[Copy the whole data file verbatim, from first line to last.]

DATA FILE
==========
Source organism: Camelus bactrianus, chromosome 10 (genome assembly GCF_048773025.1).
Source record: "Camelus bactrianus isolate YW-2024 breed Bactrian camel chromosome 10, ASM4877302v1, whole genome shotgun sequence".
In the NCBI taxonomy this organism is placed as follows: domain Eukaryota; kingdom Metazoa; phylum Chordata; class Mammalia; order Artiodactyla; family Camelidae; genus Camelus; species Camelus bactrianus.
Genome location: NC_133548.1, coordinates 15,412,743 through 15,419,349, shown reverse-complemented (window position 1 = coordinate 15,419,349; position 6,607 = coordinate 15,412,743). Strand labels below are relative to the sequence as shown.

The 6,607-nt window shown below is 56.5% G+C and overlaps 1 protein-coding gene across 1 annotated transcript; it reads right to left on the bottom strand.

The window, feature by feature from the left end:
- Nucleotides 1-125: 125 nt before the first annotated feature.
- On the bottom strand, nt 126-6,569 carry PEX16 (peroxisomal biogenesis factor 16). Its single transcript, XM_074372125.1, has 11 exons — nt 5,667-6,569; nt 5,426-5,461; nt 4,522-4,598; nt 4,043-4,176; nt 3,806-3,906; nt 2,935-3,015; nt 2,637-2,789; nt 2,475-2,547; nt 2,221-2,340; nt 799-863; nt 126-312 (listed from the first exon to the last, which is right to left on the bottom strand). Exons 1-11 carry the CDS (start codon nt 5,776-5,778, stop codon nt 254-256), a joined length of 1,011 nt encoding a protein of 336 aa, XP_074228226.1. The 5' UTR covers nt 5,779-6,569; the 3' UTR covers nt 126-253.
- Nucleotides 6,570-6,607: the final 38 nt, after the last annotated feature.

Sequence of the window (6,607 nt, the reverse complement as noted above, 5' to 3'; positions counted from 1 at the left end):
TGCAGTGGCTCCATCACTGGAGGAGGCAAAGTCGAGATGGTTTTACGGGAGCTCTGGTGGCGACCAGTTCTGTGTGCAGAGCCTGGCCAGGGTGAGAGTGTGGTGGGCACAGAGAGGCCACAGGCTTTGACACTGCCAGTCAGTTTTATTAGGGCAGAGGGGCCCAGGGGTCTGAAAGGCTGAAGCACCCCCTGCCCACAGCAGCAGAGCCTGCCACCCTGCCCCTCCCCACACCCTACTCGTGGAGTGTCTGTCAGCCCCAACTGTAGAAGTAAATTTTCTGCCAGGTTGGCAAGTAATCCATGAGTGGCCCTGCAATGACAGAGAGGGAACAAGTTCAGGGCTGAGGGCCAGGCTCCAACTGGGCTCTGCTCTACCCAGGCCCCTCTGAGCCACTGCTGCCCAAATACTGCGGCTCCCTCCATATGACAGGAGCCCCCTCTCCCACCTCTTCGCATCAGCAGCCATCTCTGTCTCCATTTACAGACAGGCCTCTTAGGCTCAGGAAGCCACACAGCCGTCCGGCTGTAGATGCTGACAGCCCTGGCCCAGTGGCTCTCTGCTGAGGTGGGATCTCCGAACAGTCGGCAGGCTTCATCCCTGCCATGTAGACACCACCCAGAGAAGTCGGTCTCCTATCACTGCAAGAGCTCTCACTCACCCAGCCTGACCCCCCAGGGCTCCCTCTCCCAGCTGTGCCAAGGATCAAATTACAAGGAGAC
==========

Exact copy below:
Source organism: Camelus bactrianus, chromosome 10 (genome assembly GCF_048773025.1).
Source record: "Camelus bactrianus isolate YW-2024 breed Bactrian camel chromosome 10, ASM4877302v1, whole genome shotgun sequence".
In the NCBI taxonomy this organism is placed as follows: domain Eukaryota; kingdom Metazoa; phylum Chordata; class Mammalia; order Artiodactyla; family Camelidae; genus Camelus; species Camelus bactrianus.
Genome location: NC_133548.1, coordinates 15,412,743 through 15,419,349, shown reverse-complemented (window position 1 = coordinate 15,419,349; position 6,607 = coordinate 15,412,743). Strand labels below are relative to the sequence as shown.

The 6,607-nt window shown below is 56.5% G+C and overlaps 1 protein-coding gene across 1 annotated transcript; it reads right to left on the bottom strand.

The window, feature by feature from the left end:
- Nucleotides 1-125: 125 nt before the first annotated feature.
- On the bottom strand, nt 126-6,569 carry PEX16 (peroxisomal biogenesis factor 16). Its single transcript, XM_074372125.1, has 11 exons — nt 5,667-6,569; nt 5,426-5,461; nt 4,522-4,598; nt 4,043-4,176; nt 3,806-3,906; nt 2,935-3,015; nt 2,637-2,789; nt 2,475-2,547; nt 2,221-2,340; nt 799-863; nt 126-312 (listed from the first exon to the last, which is right to left on the bottom strand). Exons 1-11 carry the CDS (start codon nt 5,776-5,778, stop codon nt 254-256), a joined length of 1,011 nt encoding a protein of 336 aa, XP_074228226.1. The 5' UTR covers nt 5,779-6,569; the 3' UTR covers nt 126-253.
- Nucleotides 6,570-6,607: the final 38 nt, after the last annotated feature.

Sequence of the window (6,607 nt, the reverse complement as noted above, 5' to 3'; positions counted from 1 at the left end):
TGCAGTGGCTCCATCACTGGAGGAGGCAAAGTCGAGATGGTTTTACGGGAGCTCTGGTGGCGACCAGTTCTGTGTGCAGAGCCTGGCCAGGGTGAGAGTGTGGTGGGCACAGAGAGGCCACAGGCTTTGACACTGCCAGTCAGTTTTATTAGGGCAGAGGGGCCCAGGGGTCTGAAAGGCTGAAGCACCCCCTGCCCACAGCAGCAGAGCCTGCCACCCTGCCCCTCCCCACACCCTACTCGTGGAGTGTCTGTCAGCCCCAACTGTAGAAGTAAATTTTCTGCCAGGTTGGCAAGTAATCCATGAGTGGCCCTGCAATGACAGAGAGGGAACAAGTTCAGGGCTGAGGGCCAGGCTCCAACTGGGCTCTGCTCTACCCAGGCCCCTCTGAGCCACTGCTGCCCAAATACTGCGGCTCCCTCCATATGACAGGAGCCCCCTCTCCCACCTCTTCGCATCAGCAGCCATCTCTGTCTCCATTTACAGACAGGCCTCTTAGGCTCAGGAAGCCACACAGCCGTCCGGCTGTAGATGCTGACAGCCCTGGCCCAGTGGCTCTCTGCTGAGGTGGGATCTCCGAACAGTCGGCAGGCTTCATCCCTGCCATGTAGACACCACCCAGAGAAGTCGGTCTCCTATCACTGCAAGAGCTCTCACTCACCCAGCCTGACCCCCCAGGGCTCCCTCTCCCAGCTGTGCCAAGGATCAAATTACAAGGAGAC